A Republican known for pulling of one of the biggest upsets in recent local elections is predicting another surprise for New York on Tuesday.
Former Rep. Bob Turner is making the call that Republican Mazi Pilip will upset Democrat Tom Suozzi in the special election for the seat of disgraced serial liar George Santos.
“I do think Mazi will win,” Turner, who later served as Queens Republican Party chairman, told The Post. “My sense is Mazi will pull this through.”
“All the issues people are paying attention to favor Mazi,” Turner said.
“Mazi is a good candidate and has run a pretty good campaign,” he added. “People like her. She’s feisty
Turner knows all about upsets, after he shocked the political world in a 2011 special election by winning a congressional seat left vacant when ex-Rep. Anthony Weiner resigned in a sexting scandal.
Then a largely unknown retired cable TV executive, Turner ran for the then-heavily Democratic southern Brooklyn-Queens congressional seat in which Jewish residents made up about 40% of the vote.
His Democratic opponent, state Assemblyman David Weprin, an orthodox Jew, had name recognition and was expected to waltz into office. His father, the late Saul Weprin, previously served as Assembly speaker.
But an extraordinary thing happened.
The race quickly turned into a referendum on then-President Barack Obama, who faced criticism for undermining Israeli officials for peace talks with Palestinian leadership. The economy was also shaky following the Great Recession and Obama faced criticism over changes to Medicare.
Former three-term Mayor Ed Koch, a Democrat and staunch supporter of Israel, was so upset with Obama undermining the Jewish state that he crossed party lines and endorsed Turner to “send a message” to the president.
Taking Koch’s cue, Turner’s campaign nationalized the race by urging voters to send Obama a message by voting for him instead of Weprin.
Voters listened — and elected Turner in the Sept. 13, 2011 race.
Turner and others who ran or backed the campaign see parallels with Pilip seeking to link Suozzi to President Biden’s lax border policy that has fueled a migrant crisis in New York, as well as against post-pandemic crime and inflation.
The former congressman credited Suozzi with trying to distance himself from Biden but in the end, doesn’t think it will work.
“Suozzi is stuck with the Democratic Party label in that district,” Turner said.
Turner’s campaign manager, O’Brien “OB” Murray, also said the Pilip-Suozzi contest is reminiscent of the Turner-Weprin race with both Republican candidates making it largely a referendum on the unpopular White House occupant.
“Our pitch to voters was to send a message to President Obama about Israel. This time it’s about sending President Biden a message about the border by voting for Mazi,” Murray said.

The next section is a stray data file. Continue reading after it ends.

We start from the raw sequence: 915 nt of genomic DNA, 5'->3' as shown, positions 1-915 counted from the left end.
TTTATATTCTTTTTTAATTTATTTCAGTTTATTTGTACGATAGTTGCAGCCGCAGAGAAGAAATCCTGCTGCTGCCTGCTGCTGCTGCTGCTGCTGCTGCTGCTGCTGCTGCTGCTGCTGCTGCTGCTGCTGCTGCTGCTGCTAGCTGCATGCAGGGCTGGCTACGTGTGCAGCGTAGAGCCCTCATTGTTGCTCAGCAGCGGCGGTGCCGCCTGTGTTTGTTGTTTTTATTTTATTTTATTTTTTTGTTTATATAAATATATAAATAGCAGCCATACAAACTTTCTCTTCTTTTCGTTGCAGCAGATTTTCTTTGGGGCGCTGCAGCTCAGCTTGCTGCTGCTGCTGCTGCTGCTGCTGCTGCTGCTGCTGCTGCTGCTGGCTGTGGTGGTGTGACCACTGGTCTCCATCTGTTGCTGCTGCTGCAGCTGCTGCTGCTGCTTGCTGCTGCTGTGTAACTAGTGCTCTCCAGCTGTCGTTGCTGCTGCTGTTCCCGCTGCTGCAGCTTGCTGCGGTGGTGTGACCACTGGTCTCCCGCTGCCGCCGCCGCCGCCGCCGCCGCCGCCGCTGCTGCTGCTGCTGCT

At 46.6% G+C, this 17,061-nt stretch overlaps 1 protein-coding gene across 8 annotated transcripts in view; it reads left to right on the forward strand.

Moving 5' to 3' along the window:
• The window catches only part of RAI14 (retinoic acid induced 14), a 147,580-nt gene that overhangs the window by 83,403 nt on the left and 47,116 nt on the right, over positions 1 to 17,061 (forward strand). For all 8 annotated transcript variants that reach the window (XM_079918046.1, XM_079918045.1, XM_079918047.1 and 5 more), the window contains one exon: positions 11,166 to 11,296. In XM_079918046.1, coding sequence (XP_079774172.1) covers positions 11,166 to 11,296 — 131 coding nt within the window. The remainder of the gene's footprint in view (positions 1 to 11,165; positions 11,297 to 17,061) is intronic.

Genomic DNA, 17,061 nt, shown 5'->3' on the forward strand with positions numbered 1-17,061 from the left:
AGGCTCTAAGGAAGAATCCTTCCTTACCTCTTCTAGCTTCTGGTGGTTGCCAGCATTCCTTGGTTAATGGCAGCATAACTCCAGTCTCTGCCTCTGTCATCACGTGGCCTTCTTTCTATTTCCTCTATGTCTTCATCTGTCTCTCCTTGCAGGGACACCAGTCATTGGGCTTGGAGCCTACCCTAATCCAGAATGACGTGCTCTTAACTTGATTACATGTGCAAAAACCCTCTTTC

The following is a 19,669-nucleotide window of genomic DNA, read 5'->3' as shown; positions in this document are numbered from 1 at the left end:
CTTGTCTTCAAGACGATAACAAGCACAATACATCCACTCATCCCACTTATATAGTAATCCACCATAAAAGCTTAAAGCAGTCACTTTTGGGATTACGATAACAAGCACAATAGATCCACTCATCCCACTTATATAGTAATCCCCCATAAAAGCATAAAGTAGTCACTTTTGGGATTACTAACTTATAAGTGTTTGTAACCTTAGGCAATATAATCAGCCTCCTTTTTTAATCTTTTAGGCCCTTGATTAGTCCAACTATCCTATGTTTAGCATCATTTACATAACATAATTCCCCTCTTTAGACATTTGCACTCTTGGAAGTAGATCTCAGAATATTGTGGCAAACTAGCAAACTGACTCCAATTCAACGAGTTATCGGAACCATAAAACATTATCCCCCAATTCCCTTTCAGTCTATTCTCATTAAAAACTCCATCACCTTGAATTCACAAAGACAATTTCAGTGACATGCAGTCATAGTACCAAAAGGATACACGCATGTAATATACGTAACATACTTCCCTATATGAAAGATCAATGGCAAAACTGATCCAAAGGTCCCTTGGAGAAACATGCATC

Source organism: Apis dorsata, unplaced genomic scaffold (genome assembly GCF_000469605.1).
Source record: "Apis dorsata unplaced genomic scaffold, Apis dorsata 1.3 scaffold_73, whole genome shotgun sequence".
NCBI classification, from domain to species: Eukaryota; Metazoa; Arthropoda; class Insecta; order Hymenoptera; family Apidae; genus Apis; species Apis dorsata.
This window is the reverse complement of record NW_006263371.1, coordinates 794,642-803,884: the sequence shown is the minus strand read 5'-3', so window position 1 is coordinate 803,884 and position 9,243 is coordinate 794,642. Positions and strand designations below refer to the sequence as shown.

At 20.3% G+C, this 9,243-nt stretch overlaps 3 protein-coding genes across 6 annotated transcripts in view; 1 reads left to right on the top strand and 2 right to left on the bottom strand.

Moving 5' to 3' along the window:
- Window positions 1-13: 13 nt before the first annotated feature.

One big difference, Murray said, is that Pilip faces a more formidable and savvy foe on the ballot in Suozzi, a former county executive and three-term congressman.
Read more of The Post’s coverage on the special election to replace George Santos:
- Mazi Pilip, Tom Suozzi stump on final day of early voting in race to replace George Santos in Congress
- Republican known for political upset predicts another shocker in Suozzi-Pilip race for George Santos’ seat
- Mazi Pilip warns voters not to buy Tom Suozzi’s moderate claims: ‘This is part of his game’
- Mazi Pilip scores police union backing ahead of tight House special election to replace George Santos
- Mazi Pilip, Tom Suozzi clash over abortion, border during first debate in race for George Santos’ House seat
Bill O’Reilly, Turner’s campaign press secretary in that race, also smells an upset.
“Suozzi has been around a long time. He’s the embodiment of the career politician,” O’Reilly said.
Weprin declined to comment.
Nassau County Democratic leader Jay Jacobs acknowledged “the national environment right now is tougher” for Democrats, he said the Suozzi brand and record will prevail over Pilip’s inexperience.
“We’ll see on Wednesday,” Jacobs said.
The Suozzi campaign said there’s no comparison to the Turner-Weprin race.
“Everyone saw during the debate last Thursday that Mazi Pilip is untested, unprepared and has absolutely no ideas and admitted to ‘no plan’ to address the border crisis,” said Suozzi senior campaign adviser Kim Devlin.
“Voting for Pilip means keeping the border open, more migrants coming across the border, no federal money or resources coming to NY to address the migrant crisis and more criminals having access to AR-15’s. She is clueless how to fix immigration and will be as useless in making things better as Santos was.”
He also said it’s the Republicans right now who have to emerge from the stench of the Santos scandal, which is different than the Turner-Weprin race.
Turner, now 82, still resides in Breezy Point. He served one term and didn’t run for re-election after his district was eliminated during reapportionment. He ran for US Senate instead and lost in the GOP primary.
He had one validator Pilp doesn’t who made a difference in his smashing victory — Ed Koch, who died in 2013.
“I couldn’t win without Koch,” Turner said.